Textile conservation

The various duties within textile conservation are determined by the widely diverse collections – from uniforms, clothing, and accessories to large format objects like tapestries and flags, as well as equipment and technical objects from the industrial sector. 

The conservation of a textile, a particularly fragile object, generally requires a great deal of time. Clothing is an example of the fact that it is not merely a single dimension that determines the conservation and further measures of a restoration, but equally the "interior", "exterior" and "in between" as a complex three-dimensional framework.

Costumes can be put together out of a great number of individual parts. Questions can arise such as: How did the garment originally fit? What about the figure of the wearer? In individual cases the underlying structure of the fabric could have deteriorated to such a degree that stability can only be achieved inserting supporting materials.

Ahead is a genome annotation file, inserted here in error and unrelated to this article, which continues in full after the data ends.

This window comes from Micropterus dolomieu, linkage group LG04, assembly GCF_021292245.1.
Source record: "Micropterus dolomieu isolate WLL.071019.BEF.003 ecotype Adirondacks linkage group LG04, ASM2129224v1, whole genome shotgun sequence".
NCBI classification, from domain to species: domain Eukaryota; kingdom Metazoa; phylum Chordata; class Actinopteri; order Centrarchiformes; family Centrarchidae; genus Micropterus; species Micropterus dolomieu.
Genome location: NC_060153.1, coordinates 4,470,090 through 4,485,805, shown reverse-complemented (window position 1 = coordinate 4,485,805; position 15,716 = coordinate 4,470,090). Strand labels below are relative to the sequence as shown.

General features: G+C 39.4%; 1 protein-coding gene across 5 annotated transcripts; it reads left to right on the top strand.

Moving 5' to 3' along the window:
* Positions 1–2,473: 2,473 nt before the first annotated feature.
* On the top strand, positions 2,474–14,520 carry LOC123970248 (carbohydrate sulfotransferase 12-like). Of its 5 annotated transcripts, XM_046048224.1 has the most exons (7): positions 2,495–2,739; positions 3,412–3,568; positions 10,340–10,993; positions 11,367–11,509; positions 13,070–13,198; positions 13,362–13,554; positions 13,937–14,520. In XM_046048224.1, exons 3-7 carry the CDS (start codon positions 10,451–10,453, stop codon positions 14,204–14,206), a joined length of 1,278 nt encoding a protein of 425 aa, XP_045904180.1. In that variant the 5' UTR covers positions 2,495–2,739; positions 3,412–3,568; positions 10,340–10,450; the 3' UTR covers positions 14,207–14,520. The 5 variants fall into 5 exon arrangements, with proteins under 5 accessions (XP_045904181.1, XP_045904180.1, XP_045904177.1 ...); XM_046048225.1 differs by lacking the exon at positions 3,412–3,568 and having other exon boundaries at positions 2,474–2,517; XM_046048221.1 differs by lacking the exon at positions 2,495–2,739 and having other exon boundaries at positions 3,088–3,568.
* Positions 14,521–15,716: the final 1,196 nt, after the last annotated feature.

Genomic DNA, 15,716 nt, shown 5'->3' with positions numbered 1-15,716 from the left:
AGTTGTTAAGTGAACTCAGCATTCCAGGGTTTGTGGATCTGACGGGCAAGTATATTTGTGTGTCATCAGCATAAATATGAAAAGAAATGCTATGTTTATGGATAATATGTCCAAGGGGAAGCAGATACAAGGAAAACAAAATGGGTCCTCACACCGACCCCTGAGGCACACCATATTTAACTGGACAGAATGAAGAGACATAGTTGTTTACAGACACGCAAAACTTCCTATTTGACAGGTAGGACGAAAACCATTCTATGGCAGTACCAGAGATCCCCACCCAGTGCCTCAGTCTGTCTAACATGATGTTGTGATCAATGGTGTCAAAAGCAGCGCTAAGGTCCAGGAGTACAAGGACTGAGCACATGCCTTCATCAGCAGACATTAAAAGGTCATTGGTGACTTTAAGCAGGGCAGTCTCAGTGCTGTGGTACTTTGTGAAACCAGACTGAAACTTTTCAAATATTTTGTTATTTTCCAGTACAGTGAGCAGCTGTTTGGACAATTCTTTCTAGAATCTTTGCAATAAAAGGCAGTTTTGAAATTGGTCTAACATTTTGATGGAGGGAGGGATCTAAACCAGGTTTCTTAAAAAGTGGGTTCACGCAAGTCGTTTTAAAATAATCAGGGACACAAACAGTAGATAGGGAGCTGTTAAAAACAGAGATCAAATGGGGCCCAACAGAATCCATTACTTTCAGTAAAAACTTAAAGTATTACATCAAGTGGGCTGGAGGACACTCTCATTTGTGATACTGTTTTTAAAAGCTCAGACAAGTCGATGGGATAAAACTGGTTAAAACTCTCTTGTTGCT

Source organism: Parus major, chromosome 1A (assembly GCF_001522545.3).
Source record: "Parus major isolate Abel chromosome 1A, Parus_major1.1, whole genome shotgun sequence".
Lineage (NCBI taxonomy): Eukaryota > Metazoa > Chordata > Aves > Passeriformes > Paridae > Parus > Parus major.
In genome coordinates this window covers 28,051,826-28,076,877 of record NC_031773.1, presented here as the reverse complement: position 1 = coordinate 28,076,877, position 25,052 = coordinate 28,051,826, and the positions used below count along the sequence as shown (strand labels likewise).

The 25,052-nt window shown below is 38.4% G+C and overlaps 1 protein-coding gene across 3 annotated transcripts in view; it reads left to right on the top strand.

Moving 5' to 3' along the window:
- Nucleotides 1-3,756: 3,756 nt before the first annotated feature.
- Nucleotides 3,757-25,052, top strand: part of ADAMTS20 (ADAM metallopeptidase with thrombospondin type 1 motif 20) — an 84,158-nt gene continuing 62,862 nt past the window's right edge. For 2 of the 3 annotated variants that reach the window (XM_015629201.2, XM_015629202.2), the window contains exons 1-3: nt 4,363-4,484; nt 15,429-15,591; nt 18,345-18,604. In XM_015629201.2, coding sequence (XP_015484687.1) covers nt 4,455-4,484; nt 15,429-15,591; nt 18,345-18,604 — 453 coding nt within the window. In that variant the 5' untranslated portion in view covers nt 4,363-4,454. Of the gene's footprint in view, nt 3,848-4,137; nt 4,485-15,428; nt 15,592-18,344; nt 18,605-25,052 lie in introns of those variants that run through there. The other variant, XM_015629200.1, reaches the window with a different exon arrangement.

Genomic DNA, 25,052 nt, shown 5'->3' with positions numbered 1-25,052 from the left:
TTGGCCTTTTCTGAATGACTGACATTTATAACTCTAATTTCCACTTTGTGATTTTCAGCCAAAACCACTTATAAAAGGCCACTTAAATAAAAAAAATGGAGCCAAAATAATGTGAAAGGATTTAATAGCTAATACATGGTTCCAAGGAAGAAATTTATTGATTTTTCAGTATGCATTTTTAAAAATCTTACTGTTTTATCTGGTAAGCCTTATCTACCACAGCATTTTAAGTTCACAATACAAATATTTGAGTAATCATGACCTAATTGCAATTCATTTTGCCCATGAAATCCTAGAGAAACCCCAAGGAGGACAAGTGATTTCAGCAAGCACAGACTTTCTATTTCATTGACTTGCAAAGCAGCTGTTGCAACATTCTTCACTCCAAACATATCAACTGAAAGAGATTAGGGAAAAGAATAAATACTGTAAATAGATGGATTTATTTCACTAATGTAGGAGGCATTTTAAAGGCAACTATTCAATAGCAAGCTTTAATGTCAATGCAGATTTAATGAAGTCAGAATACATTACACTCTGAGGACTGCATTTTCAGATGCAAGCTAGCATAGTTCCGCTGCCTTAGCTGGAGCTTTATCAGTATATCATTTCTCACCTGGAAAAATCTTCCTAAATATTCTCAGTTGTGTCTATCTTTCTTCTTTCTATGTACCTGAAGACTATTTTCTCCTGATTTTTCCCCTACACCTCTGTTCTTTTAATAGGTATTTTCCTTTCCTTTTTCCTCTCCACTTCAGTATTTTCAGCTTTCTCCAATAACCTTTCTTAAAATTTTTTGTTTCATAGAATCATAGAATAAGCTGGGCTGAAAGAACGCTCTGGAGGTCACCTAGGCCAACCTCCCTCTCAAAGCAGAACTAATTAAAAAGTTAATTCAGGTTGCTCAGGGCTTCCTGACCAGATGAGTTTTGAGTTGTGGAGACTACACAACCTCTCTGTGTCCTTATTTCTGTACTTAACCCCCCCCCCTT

Gentle protective measures therefore play an important role in the presentation of all textiles. Particular attention must therefore be given to the presentation techniques developed in the restoration workshop for objects that require a great deal of time and technical effort for their highly complicated installation.

All organic materials are sources of food for a variety of pests, which have to be isolated from the objects, be it in storage areas or in exhibitions. Particular attention to “Integrated Pest Management” in the textile collection must be taken into account. Earlier pest control measures and the pollutants found in the textile objects in this context can be dangerous to health. This area of conservation requires research into the harmful chemical substances used in previous treatments on the textiles and in dealing with their removal.